Added: Trudi Quezada - Date: 31.12.2021 15:24 - Views: 28832 - Clicks: 3459
Lajos Refi weeps inconsolably at our kitchen table. Eager to share stories of his homeland, our neighbor regaled us while sipping a glass of homemade wine. He and my father would swap tips and sometimes argue in good-natured fashion over proper distillation techniques. And then there was the time Dad jumped up from his lunch one Saturday yelling. About half of the grape vines rested neatly in the grass. I help you! Hence the north vineyard was pared to satisfy the Hungarian standard.
My Dad came back down the hill and returned to his lunch muttering.
Lajos and his clippers had spoken. Lajos once gave Dad a bottle of Hungarian moonshine which is probably still on the same shelf in the cellar where my father placed it about 45 years ago. Just one whiff made us light-headed. But tonight was different. Lajos sobbed and sobbed. Never before had we heard such a story. His wife. His children. We had no context. Apparently, the original plan had been for his oldest son and Lajos to escape the rapidly enclosing Iron Curtain and send for the family later.
But things did not go according to plan. The Communists swiftly overran Hungary. One morning, the Refi family awoke, and there the Reds were. Lajos and his son managed to buy their way onto a couple of fishing boats launched in the last seconds of the revolution. With great relief at their narrow escape, Lajos turned in his seat to match eyes with his son. Lajos looked on helplessly as Communist soldiers descended upon the boat holding his son. He wept explaining that he lived that night incessantly.
Lived it. And lived it again. What else might he have done? Should he have gone back to certain capture? Was there something else he should have done that he had yet to think of? The Iron Curtain dropped that week like a guillotine. Now Lajos lived with what might have been. He was proud of Hungary. He wanted us to know his country was a great country, too. A country worth fighting for.
He loved sharing his culture. Lajos at the door. With wine. With sausage. A favorite childhood memory has him showing up at our door with a large pot of Hungarian goulash. There were so many of us. He explained that he wanted to make sure there would be enough. Lajos was eager to have us experience a taste of his homeland. He was proud of his Hungarian culture. Many times since I have recalled the memorable, mysterious, smoky-sweet scent of the stew that appeared on our doorstep, out of nowhere.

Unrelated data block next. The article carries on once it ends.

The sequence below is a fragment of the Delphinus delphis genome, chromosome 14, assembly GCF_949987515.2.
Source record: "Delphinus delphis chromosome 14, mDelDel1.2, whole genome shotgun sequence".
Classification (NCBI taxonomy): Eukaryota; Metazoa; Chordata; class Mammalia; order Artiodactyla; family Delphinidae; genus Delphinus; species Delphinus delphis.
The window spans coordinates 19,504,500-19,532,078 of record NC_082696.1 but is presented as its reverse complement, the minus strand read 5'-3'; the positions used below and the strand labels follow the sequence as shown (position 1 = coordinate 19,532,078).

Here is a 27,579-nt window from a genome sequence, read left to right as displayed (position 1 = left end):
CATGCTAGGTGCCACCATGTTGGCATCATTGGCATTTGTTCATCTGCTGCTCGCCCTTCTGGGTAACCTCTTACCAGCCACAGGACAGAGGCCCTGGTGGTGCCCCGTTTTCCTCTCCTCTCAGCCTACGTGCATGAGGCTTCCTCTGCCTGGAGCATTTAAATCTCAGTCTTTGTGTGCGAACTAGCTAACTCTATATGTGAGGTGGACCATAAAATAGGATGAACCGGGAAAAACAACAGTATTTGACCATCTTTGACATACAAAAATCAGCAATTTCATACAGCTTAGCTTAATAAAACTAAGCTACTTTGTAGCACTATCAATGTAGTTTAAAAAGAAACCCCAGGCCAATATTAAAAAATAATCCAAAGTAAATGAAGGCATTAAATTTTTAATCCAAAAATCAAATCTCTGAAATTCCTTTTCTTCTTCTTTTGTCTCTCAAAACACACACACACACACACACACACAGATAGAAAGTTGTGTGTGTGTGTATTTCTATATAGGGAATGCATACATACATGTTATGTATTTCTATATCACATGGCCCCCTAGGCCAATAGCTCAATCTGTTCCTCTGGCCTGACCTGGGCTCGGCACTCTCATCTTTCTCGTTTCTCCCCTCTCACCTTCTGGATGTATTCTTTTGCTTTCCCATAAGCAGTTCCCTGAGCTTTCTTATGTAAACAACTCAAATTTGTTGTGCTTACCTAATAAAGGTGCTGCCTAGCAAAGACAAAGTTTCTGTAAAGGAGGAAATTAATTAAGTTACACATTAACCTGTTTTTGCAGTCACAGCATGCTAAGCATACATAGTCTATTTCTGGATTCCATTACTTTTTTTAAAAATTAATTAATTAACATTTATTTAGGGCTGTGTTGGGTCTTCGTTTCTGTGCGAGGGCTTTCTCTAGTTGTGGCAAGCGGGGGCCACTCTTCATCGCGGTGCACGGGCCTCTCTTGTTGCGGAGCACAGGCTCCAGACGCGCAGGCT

Not long ago, I told a co-worker this story. And then I forgot about the conversation. Decades passed. Never mind days. In the ensuing years, I had taken up cooking as a hobby. Lajos had not been any more than a passing memory. Lajos and his grapes. Lajos and his spices. Lajos and his sad and poignant tales. And then, unexpectedly, a small packet on my desk.
And now…a confession. The coworker, hearing the tale, had gone to a downtown Mystic, CT, spice shop. A foodie herself, she carefully selected a small package of sweet, smoky paprika. From the old country. Merry Christmas! Now, this called for proper research. And so it happened that this Christmas Eve I found myself collecting the proper ingredients for an authentic Hungarian Goulash.
Sweet yellow and orange peppers. Crushed caraway. Celery leaves. Chopped Angus. Now, to sweat the onions. Brown the beef. Crack open the packet. Sweet, smoked paprika dusts the onions and beef. Sheer perfume.
I am seven again. A man with deep creases in his face, looking older than his years, stands at the door on Sycamore Road. He holds a pot smelling of peppers and meat and spice and pride. Happy Christmas, Lajos. Wherever you may be….
My Neighbor Lajos. April 12, June 29, Kathleen Stauffer 0. Wherever you may be… Facebook Comments. Like this: Like Loading Post After Trump….
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